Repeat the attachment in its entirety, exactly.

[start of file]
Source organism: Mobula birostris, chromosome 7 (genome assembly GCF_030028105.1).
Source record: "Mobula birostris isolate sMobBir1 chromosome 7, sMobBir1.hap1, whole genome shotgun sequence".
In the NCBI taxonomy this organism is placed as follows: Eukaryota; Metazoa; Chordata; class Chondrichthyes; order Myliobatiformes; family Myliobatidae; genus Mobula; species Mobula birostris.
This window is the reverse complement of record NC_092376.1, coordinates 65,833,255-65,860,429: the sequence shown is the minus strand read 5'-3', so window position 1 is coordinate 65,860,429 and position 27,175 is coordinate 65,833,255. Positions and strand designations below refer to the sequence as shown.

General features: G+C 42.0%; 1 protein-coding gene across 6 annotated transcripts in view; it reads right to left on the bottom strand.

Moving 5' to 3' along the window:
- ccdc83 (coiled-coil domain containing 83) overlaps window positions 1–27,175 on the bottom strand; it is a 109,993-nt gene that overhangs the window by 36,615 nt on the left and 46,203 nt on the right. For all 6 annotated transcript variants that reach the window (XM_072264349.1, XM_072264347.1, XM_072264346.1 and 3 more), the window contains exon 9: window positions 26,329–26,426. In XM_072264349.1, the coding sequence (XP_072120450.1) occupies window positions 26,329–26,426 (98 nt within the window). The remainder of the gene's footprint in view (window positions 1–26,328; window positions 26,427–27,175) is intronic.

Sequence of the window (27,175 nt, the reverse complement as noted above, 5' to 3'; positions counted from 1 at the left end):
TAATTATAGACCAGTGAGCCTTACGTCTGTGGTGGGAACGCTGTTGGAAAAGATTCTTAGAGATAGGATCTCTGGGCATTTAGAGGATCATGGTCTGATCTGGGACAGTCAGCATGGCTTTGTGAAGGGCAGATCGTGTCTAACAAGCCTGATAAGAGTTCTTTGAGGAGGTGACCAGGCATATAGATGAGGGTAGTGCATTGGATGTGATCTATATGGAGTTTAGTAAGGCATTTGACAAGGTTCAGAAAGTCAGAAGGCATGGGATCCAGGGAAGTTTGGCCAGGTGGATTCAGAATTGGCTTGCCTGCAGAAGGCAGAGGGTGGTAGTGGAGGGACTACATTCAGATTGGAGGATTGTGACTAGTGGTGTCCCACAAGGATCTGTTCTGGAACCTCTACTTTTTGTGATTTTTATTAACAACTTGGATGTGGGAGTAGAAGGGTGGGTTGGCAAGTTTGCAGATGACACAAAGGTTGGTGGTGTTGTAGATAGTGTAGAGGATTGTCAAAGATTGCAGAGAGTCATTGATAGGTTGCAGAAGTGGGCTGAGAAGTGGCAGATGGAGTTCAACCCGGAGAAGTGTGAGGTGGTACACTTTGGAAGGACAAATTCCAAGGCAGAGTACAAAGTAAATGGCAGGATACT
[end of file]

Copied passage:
Source organism: Mobula birostris, chromosome 7 (genome assembly GCF_030028105.1).
Source record: "Mobula birostris isolate sMobBir1 chromosome 7, sMobBir1.hap1, whole genome shotgun sequence".
In the NCBI taxonomy this organism is placed as follows: Eukaryota; Metazoa; Chordata; class Chondrichthyes; order Myliobatiformes; family Myliobatidae; genus Mobula; species Mobula birostris.
This window is the reverse complement of record NC_092376.1, coordinates 65,833,255-65,860,429: the sequence shown is the minus strand read 5'-3', so window position 1 is coordinate 65,860,429 and position 27,175 is coordinate 65,833,255. Positions and strand designations below refer to the sequence as shown.

General features: G+C 42.0%; 1 protein-coding gene across 6 annotated transcripts in view; it reads right to left on the bottom strand.

Moving 5' to 3' along the window:
- ccdc83 (coiled-coil domain containing 83) overlaps window positions 1–27,175 on the bottom strand; it is a 109,993-nt gene that overhangs the window by 36,615 nt on the left and 46,203 nt on the right. For all 6 annotated transcript variants that reach the window (XM_072264349.1, XM_072264347.1, XM_072264346.1 and 3 more), the window contains exon 9: window positions 26,329–26,426. In XM_072264349.1, the coding sequence (XP_072120450.1) occupies window positions 26,329–26,426 (98 nt within the window). The remainder of the gene's footprint in view (window positions 1–26,328; window positions 26,427–27,175) is intronic.

Sequence of the window (27,175 nt, the reverse complement as noted above, 5' to 3'; positions counted from 1 at the left end):
TAATTATAGACCAGTGAGCCTTACGTCTGTGGTGGGAACGCTGTTGGAAAAGATTCTTAGAGATAGGATCTCTGGGCATTTAGAGGATCATGGTCTGATCTGGGACAGTCAGCATGGCTTTGTGAAGGGCAGATCGTGTCTAACAAGCCTGATAAGAGTTCTTTGAGGAGGTGACCAGGCATATAGATGAGGGTAGTGCATTGGATGTGATCTATATGGAGTTTAGTAAGGCATTTGACAAGGTTCAGAAAGTCAGAAGGCATGGGATCCAGGGAAGTTTGGCCAGGTGGATTCAGAATTGGCTTGCCTGCAGAAGGCAGAGGGTGGTAGTGGAGGGACTACATTCAGATTGGAGGATTGTGACTAGTGGTGTCCCACAAGGATCTGTTCTGGAACCTCTACTTTTTGTGATTTTTATTAACAACTTGGATGTGGGAGTAGAAGGGTGGGTTGGCAAGTTTGCAGATGACACAAAGGTTGGTGGTGTTGTAGATAGTGTAGAGGATTGTCAAAGATTGCAGAGAGTCATTGATAGGTTGCAGAAGTGGGCTGAGAAGTGGCAGATGGAGTTCAACCCGGAGAAGTGTGAGGTGGTACACTTTGGAAGGACAAATTCCAAGGCAGAGTACAAAGTAAATGGCAGGATACT